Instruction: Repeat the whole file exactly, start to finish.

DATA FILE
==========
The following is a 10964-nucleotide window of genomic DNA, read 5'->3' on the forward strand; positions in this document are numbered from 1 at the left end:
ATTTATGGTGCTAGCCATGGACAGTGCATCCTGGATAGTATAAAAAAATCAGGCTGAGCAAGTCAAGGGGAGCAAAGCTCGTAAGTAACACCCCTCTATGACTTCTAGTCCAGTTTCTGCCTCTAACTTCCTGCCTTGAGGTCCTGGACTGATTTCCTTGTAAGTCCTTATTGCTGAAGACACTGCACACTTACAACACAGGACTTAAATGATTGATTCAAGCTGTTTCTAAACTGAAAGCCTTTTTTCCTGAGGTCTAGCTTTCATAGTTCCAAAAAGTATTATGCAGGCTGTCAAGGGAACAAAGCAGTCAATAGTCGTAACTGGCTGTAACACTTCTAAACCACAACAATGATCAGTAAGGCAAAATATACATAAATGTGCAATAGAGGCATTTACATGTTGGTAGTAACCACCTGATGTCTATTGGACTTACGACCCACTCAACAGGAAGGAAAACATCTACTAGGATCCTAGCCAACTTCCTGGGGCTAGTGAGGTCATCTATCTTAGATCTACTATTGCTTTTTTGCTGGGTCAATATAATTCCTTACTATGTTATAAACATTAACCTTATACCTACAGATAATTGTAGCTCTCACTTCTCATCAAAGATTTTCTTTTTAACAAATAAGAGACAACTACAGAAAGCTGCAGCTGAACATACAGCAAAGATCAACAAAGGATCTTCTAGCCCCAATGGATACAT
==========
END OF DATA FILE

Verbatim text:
The following is a 10964-nucleotide window of genomic DNA, read 5'->3' on the forward strand; positions in this document are numbered from 1 at the left end:
ATTTATGGTGCTAGCCATGGACAGTGCATCCTGGATAGTATAAAAAAATCAGGCTGAGCAAGTCAAGGGGAGCAAAGCTCGTAAGTAACACCCCTCTATGACTTCTAGTCCAGTTTCTGCCTCTAACTTCCTGCCTTGAGGTCCTGGACTGATTTCCTTGTAAGTCCTTATTGCTGAAGACACTGCACACTTACAACACAGGACTTAAATGATTGATTCAAGCTGTTTCTAAACTGAAAGCCTTTTTTCCTGAGGTCTAGCTTTCATAGTTCCAAAAAGTATTATGCAGGCTGTCAAGGGAACAAAGCAGTCAATAGTCGTAACTGGCTGTAACACTTCTAAACCACAACAATGATCAGTAAGGCAAAATATACATAAATGTGCAATAGAGGCATTTACATGTTGGTAGTAACCACCTGATGTCTATTGGACTTACGACCCACTCAACAGGAAGGAAAACATCTACTAGGATCCTAGCCAACTTCCTGGGGCTAGTGAGGTCATCTATCTTAGATCTACTATTGCTTTTTTGCTGGGTCAATATAATTCCTTACTATGTTATAAACATTAACCTTATACCTACAGATAATTGTAGCTCTCACTTCTCATCAAAGATTTTCTTTTTAACAAATAAGAGACAACTACAGAAAGCTGCAGCTGAACATACAGCAAAGATCAACAAAGGATCTTCTAGCCCCAATGGATACAT